Abbas: All hell has broken loose ahead of UN statehood bid

Palestinian Authority president admits he is under "huge" international pressure over statehood gambit as US, Russian, EU and UN diplomats meet in ongoing effort to persuade PA to forgo move.

PA President Mahmoud Abbas 311 (R) (photo credit: REUTERS/Darren Whiteside)
PA President Mahmoud Abbas 311 (R)
(photo credit: REUTERS/Darren Whiteside)
Palestinian Authority President Mahmoud Abbas on Monday said that he remains committed to seeking full membership for a Palestinian state at the United Nations despite the fact that that he is facing "huge" international pressure to abandon the plan and he expects "difficult times" in the aftermath of the bid.
"We decided to take this step and all hell has broken out against us," Abbas was quoted by the Ma'an news agency as tellling reporters on his flight to New York.
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“The Palestinian people and their leadership will pass through very difficult times after the Palestinian approach to the United Nations through the Security Council to seek full membership for the Palestinian state on the 1967 borders with east Jerusalem as its capital,” Abbas added, according to AFP.
A last-ditch international push began in New York on Sunday to try to relaunch Israeli-Palestinian peace talks and avert a crisis over Palestinian statehood at the United Nations as members of the so-called Quartet of Middle East mediators met in New York.
Officials met two days after Abbas said he would demand full membership of the world body for a Palestinian state at the UN General Assembly this week, setting up a diplomatic clash with Israel and the United States.
US Secretary of State Hillary Clinton held talks with EU foreign policy chief Catherine Ashton. Asked before the meeting if either could report any progress, Clinton replied, "We are meeting to talk about the way forward." Asked if that meant no progress, she said, "I didn't say that."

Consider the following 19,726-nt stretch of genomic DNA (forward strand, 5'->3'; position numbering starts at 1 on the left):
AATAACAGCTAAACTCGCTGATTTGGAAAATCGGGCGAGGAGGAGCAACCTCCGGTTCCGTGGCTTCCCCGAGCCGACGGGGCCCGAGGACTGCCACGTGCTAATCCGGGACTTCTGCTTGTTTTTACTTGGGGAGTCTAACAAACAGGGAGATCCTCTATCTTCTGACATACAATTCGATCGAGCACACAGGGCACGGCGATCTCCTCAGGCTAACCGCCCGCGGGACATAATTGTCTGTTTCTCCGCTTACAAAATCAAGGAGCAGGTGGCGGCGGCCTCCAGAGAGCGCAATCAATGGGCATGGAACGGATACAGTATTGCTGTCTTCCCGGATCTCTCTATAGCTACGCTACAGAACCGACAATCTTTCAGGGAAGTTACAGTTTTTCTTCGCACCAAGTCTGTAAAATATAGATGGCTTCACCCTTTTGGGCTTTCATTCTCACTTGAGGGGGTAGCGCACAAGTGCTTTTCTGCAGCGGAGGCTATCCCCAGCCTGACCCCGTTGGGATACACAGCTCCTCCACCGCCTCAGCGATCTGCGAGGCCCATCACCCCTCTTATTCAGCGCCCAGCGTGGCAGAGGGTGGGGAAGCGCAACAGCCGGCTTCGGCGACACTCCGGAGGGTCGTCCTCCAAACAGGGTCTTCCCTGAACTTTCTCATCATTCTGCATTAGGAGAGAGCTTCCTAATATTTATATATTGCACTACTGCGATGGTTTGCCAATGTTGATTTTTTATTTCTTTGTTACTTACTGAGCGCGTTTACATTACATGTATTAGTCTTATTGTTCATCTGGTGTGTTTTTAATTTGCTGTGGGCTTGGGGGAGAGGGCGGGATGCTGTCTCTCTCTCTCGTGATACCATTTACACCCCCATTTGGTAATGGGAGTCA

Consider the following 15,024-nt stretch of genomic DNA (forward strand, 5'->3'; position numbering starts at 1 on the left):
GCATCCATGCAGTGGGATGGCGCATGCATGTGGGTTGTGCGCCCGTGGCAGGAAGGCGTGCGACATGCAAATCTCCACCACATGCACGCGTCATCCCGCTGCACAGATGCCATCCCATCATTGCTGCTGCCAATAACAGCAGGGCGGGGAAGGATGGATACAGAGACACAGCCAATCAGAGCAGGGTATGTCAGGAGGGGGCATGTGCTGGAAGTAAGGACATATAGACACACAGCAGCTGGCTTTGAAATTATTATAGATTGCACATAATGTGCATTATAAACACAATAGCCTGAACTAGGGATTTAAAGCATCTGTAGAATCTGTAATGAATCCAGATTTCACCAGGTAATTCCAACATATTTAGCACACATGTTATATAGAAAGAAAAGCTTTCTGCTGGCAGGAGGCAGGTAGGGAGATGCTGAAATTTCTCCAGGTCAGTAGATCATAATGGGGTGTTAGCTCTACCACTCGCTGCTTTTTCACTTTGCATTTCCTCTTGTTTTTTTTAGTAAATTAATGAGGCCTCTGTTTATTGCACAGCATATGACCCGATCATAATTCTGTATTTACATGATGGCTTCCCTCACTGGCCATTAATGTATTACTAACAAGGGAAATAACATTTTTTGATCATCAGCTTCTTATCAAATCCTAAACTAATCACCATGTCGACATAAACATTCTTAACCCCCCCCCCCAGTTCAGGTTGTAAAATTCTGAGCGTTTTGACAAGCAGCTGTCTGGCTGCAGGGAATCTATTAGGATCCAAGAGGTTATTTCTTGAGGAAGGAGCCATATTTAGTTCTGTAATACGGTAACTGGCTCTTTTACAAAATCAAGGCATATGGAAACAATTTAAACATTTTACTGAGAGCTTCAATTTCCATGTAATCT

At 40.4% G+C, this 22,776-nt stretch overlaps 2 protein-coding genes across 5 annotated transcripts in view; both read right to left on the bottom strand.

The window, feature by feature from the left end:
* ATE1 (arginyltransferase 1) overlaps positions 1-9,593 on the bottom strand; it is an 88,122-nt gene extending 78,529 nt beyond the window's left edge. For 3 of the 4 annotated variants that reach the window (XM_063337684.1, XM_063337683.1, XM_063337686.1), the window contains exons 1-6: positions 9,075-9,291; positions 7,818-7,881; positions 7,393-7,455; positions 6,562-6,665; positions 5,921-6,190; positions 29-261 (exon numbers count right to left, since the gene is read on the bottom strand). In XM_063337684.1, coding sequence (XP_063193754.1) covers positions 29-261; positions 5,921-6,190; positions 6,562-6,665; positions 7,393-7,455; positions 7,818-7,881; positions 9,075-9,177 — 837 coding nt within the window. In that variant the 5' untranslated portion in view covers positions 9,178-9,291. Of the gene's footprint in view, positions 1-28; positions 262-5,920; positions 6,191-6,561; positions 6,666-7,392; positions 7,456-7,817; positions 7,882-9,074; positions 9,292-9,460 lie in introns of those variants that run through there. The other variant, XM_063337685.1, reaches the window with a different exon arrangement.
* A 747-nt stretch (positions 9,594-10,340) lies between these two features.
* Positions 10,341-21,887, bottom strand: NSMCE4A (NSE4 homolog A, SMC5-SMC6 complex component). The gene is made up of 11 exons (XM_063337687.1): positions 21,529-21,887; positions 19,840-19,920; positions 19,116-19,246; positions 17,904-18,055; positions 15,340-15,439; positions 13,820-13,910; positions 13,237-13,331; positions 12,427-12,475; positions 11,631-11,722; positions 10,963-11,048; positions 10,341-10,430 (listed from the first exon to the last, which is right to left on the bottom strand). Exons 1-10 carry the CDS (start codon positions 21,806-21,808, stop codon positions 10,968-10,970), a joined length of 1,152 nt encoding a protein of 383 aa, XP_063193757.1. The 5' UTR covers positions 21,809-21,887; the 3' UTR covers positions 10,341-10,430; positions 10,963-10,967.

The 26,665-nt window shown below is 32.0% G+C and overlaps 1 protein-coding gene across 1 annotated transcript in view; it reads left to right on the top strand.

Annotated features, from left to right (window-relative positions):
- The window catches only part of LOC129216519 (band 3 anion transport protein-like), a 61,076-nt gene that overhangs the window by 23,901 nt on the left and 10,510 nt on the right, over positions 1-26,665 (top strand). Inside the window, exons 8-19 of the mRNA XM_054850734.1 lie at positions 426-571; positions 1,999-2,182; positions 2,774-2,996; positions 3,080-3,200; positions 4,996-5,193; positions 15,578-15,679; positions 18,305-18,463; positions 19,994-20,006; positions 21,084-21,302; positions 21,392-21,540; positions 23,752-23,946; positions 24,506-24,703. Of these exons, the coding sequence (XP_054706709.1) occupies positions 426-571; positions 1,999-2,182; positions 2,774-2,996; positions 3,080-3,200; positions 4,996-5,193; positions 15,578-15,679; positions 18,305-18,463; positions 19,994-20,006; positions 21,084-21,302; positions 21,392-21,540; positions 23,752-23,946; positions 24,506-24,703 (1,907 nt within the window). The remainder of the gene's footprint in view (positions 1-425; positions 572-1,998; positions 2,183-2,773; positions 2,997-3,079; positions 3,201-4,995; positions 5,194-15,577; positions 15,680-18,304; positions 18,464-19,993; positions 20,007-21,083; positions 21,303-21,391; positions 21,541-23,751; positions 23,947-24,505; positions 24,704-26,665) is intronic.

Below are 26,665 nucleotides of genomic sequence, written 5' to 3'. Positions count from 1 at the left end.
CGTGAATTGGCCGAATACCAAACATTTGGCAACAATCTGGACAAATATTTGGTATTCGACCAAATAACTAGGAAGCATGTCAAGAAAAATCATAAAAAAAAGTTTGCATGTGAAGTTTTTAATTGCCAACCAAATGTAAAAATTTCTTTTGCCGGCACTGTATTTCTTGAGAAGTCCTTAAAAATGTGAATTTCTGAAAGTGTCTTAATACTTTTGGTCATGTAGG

Senior diplomats from the United States, Russia, the European Union and the United Nations - the Quartet - met on Sunday, an EU official said, as part of an intense effort in recent weeks to persuade the Palestinians to drop their UN plans.
The official said the diplomats were assessing the situation, but gave no further details.
The United States says it will veto in the Security Council a Palestinian application for full UN membership, but former British Prime Minister Tony Blair, who serves an an envoy for the Quartet, said on Sunday a showdown could still be averted.
Blair told reporters, "The Palestinians are here at the UN now, so the question is ... can people find a way that enables the Palestinians to take a significant step forward to statehood at the same time as not ending up in a situation where the UN replaces negotiations?"
Abbas said that he had considered proposals put forth by the Quartet to stave off the statehood bid, but they did not support the PA's goal of a sovereign Palestinian state with east Jerusalem as its capital.
"We told them that any proposals which do not include a Palestinian state based on 1967 borders and an end to settlement expansion are unacceptable," he was quoted by Ma'an as saying.
Abbas was scheduled to meet with Russian Foreign Minister Sergei Lavrov to discuss the statehood bid on Monday in New York.

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